He joined the Navy in 1964 as a junior recruit and retired as HMAS Cerberus museum manager.

Commander Goss reflected on his career, recalling the unique nature of his enrolment.

“At 14, I wasn’t enjoying school and saw an ad in the local paper for junior recruits but had to wait until I turned 15 to complete the paperwork,” he said.

“I did all the testing as was accepted into the Navy at 15 and a half, having quite an adventure just leaving Tasmania and getting to HMAS Leeuwin, including a four-day train journey from Melbourne to Perth.”

While undergoing initial cooks’ training, Commander Goss volunteered for submarine service and flew to the UK in July 1967 to commence submarine training in HMS Dolphin.

While in the UK, he was a member of the new submarine HMAS Ovens’ commissioning crew, which sailed back to Australia’s submarine base HMAS Platypus in Sydney during October 1969.

He remained in HMAS Ovens for the next five years and was promoted to Leading Seaman Cook later in 1969 and then to Petty Officer Cook in 1972.

“I’ve had many highlights during the 57 years, but I would say my years in submarines were the best,” Commander Goss said.

“So many challenges, learning and training, it was such a great time.”

In 1979, he ‘changed over’ to officer, was promoted to Sub-Lieutenant, and undertook officer training at the RAN College in HMAS Creswell.

In 1980, he returned to HMAS Cerberus as the Cookery Officer where he commenced proceedings to ensure Navy cooks received civilian qualifications for their military training. All three services agreed to work together over the next two years and concluded with major changes to the cooks’ training.

Commander Goss went back to sea in several surface ships from 1982 undertaking a range of Supply Officer and Commanding Officer Secretary roles in HMA Ships Torrens and Stalwart.

One of his many career highlights included hosting Queen Elizabeth II and the Duke of Edinburgh in HMAS Cerberus in 1986 when they came to present new ‘Queens’ Colours’ to the Navy.

“I had to plan, prepare and deliver a garden party for more than 400 people. After showing the Queen through the Wardroom, we went outside to meet the guests and it to my dismay it started raining. All 400 guests had to make a hasty retreat inside,” Commander Goss said.

“I also have the Navy to thank for meeting my wife, Commander Janine March-Goss.  I opened the door for her to come into the Wardroom in 2000 and the rest is history.”

Commander John Goss, AM, RAN pictured with family and fellow senior Naval officers in the Command building, HMAS Cerberus, as part of his farwell after serving 57 years in the Royal Australian Navy.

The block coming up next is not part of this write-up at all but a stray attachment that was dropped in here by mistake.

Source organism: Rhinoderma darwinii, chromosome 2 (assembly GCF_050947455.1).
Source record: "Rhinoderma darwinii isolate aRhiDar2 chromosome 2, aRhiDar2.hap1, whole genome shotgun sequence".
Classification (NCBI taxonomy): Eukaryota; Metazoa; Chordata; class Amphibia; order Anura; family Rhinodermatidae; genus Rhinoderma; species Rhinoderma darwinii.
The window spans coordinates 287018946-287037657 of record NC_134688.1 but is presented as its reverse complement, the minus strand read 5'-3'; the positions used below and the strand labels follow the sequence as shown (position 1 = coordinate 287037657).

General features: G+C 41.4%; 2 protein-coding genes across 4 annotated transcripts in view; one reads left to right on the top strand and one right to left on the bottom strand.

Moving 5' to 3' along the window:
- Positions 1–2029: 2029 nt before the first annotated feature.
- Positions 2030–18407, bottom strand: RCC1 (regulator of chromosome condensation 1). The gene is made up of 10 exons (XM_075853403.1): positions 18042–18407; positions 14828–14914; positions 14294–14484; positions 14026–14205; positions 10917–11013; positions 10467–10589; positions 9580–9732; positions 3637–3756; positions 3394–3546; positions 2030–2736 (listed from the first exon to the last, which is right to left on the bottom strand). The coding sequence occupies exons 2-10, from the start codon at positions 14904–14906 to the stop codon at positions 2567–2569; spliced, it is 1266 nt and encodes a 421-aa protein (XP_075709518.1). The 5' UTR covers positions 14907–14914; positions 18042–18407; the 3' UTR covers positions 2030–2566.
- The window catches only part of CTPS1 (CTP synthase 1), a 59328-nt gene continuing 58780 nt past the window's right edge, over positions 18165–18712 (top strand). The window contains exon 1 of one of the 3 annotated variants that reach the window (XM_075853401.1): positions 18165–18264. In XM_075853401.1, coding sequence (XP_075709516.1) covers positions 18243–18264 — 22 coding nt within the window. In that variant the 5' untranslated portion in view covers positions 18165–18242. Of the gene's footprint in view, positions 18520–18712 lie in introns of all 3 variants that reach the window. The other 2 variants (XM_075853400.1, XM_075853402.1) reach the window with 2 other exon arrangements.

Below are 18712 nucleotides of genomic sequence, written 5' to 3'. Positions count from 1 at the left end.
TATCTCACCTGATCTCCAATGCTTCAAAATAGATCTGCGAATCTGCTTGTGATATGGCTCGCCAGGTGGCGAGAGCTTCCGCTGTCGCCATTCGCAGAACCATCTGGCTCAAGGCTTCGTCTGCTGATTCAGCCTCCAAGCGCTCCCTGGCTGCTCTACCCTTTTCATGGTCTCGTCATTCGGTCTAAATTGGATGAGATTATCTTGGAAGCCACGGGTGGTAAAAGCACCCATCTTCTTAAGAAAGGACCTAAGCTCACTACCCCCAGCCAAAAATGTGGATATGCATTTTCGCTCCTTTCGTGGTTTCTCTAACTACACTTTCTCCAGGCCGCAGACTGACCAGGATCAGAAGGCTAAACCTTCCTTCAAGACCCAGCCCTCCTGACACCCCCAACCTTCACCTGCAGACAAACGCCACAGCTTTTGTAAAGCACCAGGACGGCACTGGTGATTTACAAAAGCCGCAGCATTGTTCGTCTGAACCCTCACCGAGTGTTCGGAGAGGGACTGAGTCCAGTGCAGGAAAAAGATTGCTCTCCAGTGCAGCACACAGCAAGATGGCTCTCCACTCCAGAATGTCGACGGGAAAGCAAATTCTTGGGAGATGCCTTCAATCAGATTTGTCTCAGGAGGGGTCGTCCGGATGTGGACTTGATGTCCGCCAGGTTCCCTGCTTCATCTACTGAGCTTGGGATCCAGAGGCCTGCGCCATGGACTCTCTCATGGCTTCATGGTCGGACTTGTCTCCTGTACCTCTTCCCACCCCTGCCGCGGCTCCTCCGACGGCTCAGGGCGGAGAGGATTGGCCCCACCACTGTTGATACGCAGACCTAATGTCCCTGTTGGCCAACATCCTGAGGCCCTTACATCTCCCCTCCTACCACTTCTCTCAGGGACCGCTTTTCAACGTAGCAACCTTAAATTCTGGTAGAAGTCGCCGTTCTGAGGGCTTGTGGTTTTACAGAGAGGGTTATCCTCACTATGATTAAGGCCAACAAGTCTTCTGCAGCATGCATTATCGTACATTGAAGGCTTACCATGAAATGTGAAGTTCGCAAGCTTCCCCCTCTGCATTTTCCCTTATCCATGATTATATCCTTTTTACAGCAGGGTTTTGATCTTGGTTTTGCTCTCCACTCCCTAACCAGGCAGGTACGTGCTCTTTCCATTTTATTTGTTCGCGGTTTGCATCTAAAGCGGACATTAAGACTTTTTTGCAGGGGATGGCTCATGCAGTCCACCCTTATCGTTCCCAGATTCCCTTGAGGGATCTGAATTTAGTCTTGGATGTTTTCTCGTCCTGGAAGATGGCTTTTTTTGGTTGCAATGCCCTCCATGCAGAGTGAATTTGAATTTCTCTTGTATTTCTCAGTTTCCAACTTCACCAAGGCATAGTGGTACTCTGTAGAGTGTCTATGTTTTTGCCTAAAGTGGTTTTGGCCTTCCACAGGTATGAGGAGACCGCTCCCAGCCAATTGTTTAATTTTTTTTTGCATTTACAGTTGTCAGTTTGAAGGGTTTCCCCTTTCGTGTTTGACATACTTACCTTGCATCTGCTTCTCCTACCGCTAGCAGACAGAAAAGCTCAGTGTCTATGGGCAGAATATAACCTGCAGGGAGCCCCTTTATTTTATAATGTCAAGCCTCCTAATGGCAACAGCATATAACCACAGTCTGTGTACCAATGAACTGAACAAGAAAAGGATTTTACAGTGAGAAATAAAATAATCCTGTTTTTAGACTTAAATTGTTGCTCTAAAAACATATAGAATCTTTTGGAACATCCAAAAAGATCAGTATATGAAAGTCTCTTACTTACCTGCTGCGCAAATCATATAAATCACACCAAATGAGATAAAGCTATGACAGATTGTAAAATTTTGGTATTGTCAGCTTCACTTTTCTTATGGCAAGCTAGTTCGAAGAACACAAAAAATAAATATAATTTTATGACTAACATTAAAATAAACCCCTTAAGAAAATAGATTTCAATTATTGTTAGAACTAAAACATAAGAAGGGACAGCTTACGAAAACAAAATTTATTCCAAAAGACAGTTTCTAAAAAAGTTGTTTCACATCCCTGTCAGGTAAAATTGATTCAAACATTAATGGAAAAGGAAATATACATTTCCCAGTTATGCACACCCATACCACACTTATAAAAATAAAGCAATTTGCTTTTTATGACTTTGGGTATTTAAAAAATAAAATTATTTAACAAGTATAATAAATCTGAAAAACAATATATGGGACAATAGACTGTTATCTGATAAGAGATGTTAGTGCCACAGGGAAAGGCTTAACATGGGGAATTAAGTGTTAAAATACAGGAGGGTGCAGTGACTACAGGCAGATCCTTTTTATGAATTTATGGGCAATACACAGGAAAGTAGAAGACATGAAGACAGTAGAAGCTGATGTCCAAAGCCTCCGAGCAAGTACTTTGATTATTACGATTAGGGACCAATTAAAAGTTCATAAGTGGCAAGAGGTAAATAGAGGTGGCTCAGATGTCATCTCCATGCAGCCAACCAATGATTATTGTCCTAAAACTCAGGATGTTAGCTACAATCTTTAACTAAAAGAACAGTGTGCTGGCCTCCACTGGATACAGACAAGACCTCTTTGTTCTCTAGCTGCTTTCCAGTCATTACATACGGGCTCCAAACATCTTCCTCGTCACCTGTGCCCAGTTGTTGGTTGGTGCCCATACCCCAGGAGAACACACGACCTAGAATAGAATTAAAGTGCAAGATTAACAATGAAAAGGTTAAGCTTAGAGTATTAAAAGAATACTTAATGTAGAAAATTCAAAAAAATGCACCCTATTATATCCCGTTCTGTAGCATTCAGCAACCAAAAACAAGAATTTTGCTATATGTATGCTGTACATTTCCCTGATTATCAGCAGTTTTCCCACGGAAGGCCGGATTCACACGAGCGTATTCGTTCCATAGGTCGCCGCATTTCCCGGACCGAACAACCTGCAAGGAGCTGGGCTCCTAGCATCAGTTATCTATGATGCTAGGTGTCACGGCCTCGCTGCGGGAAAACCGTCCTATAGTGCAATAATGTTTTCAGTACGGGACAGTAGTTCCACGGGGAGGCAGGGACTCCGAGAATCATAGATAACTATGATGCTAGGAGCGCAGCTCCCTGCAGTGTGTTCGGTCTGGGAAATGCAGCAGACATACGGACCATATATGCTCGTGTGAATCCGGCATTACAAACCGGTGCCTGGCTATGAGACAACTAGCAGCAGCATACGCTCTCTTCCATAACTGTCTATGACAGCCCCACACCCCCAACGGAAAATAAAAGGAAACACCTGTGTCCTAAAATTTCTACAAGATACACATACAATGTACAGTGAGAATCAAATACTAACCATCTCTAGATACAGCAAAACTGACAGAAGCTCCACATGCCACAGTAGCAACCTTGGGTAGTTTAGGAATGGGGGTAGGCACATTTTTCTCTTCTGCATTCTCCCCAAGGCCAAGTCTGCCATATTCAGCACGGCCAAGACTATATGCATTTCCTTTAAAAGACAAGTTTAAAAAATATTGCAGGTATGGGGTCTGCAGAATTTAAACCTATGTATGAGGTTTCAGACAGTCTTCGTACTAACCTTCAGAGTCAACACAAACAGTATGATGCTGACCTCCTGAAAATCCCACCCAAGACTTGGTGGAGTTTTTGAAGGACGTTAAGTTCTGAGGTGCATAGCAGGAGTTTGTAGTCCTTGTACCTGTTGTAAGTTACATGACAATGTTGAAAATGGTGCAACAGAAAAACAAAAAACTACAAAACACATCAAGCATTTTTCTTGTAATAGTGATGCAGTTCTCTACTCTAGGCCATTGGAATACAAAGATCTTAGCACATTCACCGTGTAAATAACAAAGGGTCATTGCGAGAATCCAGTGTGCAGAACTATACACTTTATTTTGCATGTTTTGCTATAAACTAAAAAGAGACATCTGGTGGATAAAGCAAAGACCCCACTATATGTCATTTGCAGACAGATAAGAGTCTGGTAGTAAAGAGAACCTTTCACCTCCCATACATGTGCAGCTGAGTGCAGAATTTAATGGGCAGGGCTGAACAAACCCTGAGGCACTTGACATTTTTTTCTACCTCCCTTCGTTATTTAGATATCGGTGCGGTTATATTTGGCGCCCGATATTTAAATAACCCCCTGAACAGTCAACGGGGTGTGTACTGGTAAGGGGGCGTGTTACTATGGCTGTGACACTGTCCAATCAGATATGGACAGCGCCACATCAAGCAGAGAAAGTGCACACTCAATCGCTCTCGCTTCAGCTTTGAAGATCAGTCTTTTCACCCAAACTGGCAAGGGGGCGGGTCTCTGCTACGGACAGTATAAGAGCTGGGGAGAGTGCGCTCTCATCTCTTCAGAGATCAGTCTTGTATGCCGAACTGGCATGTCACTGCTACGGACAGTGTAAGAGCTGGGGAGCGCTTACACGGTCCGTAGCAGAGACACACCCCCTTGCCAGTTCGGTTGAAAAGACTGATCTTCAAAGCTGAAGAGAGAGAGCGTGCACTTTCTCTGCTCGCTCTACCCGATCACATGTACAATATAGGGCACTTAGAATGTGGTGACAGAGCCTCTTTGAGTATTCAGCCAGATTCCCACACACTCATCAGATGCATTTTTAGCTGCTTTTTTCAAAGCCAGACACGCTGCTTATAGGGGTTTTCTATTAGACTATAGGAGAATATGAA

Commander John Goss, pictured with family and fellow senior Naval officers in the Command building, HMAS Cerberus, as part of his farwell after serving 57 years in the Royal Australian Navy. Photo: POIS James Whittle

In 2003, he returned to HMAS Cerberus where he has held several roles including First Lieutenant and, most recently, Manager of the Museum of Cerberus.

Commanding Officer, HMAS Cerberus Captain Ainsley Morthorpe said it was everyone’s job at Cerberus to deliver a skilled, educated, flexible, resilient, and diverse workforce.

“To understand where we want to go it really helps to know where we have been and how we got to where we are now,” he said.

“John has insights and knowledge about the Navy and this base in particular that are fascinating. Serving with John has been a privilege and I am always wiser after spending some time with him.”

On his last day in uniform, Commander Goss unveiled a commemorative plaque acknowledging almost a century of cooks’ training in HMAS Cerberus, quite fitting for someone who has been part of that story for more time than anyone else has.

Commander Goss is currently writing a ‘Submariner’s Cook Book’ which is a satirical look at some unique dishes he served during his time. Recipes include the infamous ‘Train Smash’, which is leftovers mixed with tinned tomatoes and usually served for breakfast.

He joined the Navy in 1964 as a junior recruit and retired as HMAS Cerberus museum manager.

Commander Goss reflected on his career, recalling the unique nature of his enrolment.

“At 14, I wasn’t enjoying school and saw an ad in the local paper for junior recruits but had to wait until I turned 15 to complete the paperwork,” he said.

“I did all the testing as was accepted into the Navy at 15 and a half, having quite an adventure just leaving Tasmania and getting to HMAS Leeuwin, including a four-day train journey from Melbourne to Perth.”